There’s a joke in Wayne’s World about the main character having a large collection of name tags and hair nets. In 7 Chinese Brothers the filmmakers have taken that scene as inspiration and dragged it out into a 76 minute movie. The film is a slacker-driven, character study that seems as aimless as its leading man.
The film is written and directed by Bob Byington and stars Jason Schwartzman. The latter seems to be playing a rather similar role to his previous one in Listen Up Philip. In 7 Chinese Brothers Schwartzman plays Larry, a man child and alcoholic who is fired from the restaurant he works at because he is caught stealing. As payback he decides to key a colleague’s car and somehow he manages to blag his way into another minimum-wage paying job at Quick Lube.
Larry settles into a monotonous everyday existence at the car mechanic. He is a lonely guy who has a bull-dog named Arrow for company (the actual dog belongs to Schwartzman and he is arguably the best actor here). Larry is also besotted with his no-nonsense manger, Lupe (Eleanore Pienta) and he has no living family members save for his sharp-tongued grandma (Olympia Dukakis who is so much better than this). The latter lives at a care home where Larry visits her frequently (but these social calls are also a way for Larry to replenish his drug supply thanks to a helpful nurse (TV On The Radio’s Tunde Adebimpe)).
It is hard for the audience to really care or root for such a loser. Larry is unemployable and unqualified and his life is so tedious to watch. It’s hard to be invested in a film with such one-sided conversations and such a flimsy and light-weight plot, especially when this character study is about such an unlikeable guy and his pointless journey to nowhere. The special features are also rather uninspiring and include a short Q&A with Schwartzman, Adebimpe, Byington and Arrow the dog.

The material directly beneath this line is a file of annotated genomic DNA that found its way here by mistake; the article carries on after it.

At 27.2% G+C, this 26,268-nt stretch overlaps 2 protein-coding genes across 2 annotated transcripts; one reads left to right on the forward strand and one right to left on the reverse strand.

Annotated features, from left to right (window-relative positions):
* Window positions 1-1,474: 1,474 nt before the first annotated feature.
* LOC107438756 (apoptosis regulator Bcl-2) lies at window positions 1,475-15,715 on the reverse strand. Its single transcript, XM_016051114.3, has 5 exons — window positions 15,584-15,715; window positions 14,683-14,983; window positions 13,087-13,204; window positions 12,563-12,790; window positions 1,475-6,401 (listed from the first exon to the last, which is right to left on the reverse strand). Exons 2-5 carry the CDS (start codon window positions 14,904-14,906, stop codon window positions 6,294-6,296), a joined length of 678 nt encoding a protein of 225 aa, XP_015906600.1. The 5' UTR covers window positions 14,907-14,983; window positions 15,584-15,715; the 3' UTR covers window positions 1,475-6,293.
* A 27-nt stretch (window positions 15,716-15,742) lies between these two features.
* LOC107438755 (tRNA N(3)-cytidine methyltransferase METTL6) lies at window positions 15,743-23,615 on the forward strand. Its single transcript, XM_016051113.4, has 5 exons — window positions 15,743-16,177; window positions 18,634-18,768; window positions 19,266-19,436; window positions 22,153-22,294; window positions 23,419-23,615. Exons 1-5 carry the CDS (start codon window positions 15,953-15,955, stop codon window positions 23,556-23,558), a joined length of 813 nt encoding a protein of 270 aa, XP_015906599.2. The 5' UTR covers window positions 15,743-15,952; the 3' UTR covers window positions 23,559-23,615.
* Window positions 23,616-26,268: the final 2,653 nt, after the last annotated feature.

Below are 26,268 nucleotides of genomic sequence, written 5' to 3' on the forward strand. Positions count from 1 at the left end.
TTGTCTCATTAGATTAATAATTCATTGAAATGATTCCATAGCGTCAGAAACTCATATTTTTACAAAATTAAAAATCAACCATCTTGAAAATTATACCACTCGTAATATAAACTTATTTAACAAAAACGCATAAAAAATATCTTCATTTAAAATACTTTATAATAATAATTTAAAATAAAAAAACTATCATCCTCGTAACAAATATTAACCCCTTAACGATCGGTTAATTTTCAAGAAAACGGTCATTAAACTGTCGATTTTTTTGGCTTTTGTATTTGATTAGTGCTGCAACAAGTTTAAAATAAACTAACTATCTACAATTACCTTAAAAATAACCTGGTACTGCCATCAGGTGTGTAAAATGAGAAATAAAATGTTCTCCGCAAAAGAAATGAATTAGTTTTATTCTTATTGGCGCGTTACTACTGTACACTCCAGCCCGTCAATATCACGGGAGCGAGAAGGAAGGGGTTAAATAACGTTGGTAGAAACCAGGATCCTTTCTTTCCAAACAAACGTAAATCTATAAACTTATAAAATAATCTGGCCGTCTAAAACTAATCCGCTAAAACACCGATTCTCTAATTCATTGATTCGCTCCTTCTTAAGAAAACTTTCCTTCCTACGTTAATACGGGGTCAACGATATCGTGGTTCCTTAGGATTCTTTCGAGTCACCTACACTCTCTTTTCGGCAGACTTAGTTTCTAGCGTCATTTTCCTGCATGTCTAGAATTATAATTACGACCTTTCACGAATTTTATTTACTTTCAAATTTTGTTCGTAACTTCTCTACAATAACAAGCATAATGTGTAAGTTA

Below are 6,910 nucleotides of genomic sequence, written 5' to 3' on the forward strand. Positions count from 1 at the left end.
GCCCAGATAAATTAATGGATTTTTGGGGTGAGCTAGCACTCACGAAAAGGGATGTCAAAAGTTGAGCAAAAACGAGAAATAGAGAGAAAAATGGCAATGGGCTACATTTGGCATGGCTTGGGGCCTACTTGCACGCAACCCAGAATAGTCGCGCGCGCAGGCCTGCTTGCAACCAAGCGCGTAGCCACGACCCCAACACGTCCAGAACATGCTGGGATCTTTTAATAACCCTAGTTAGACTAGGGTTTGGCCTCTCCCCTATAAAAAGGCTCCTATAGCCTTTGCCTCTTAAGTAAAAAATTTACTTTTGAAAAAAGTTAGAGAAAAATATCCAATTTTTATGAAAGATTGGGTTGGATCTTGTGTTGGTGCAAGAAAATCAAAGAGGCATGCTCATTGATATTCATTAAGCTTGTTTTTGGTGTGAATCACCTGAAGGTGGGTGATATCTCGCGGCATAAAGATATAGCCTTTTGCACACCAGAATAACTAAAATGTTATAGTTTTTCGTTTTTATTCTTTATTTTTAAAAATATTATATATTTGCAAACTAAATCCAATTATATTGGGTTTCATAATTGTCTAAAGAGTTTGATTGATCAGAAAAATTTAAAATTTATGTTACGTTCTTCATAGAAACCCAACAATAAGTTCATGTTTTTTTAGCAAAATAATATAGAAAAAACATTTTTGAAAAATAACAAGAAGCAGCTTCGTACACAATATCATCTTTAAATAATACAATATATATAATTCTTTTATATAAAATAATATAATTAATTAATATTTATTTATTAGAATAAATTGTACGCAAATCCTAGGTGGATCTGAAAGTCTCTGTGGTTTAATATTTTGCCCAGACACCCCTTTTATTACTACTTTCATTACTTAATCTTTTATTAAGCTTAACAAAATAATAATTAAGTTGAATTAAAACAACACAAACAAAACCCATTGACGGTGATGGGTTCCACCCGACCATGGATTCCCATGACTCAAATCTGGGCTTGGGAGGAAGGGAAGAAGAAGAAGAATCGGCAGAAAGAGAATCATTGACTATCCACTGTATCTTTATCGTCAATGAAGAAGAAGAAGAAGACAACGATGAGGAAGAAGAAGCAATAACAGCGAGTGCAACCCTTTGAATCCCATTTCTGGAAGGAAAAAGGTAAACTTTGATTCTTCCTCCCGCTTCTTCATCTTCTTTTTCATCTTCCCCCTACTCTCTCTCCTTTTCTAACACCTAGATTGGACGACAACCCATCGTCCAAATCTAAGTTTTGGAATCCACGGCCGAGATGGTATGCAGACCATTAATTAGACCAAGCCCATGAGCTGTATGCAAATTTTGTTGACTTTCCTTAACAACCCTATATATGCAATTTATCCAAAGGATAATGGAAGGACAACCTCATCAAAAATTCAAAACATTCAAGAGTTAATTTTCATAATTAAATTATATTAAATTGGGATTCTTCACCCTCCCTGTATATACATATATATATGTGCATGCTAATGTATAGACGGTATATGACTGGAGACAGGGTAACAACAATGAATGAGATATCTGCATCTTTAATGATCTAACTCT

This film is named after an old R.E.M song but the comparisons stop there. 7 Chinese Brothers is ultimately a silly film with a name that doesn’t fit. It tries to be cool and indie with a good score courtesy of Vampire Weekend’s Chris Baio and cameos by Ben Kweller, Alex Karpovsky of Girls and Alex Ross Perry. But this all seems like its pure style and no substance. In all, 7 Chinese Brothers is an offbeat film that is too forgetful and lacking to really cut through.
Originally published on 18 May 2016 at the following website: http://www.impulsegamer.com/7-chinese-brothers-dvd-review/
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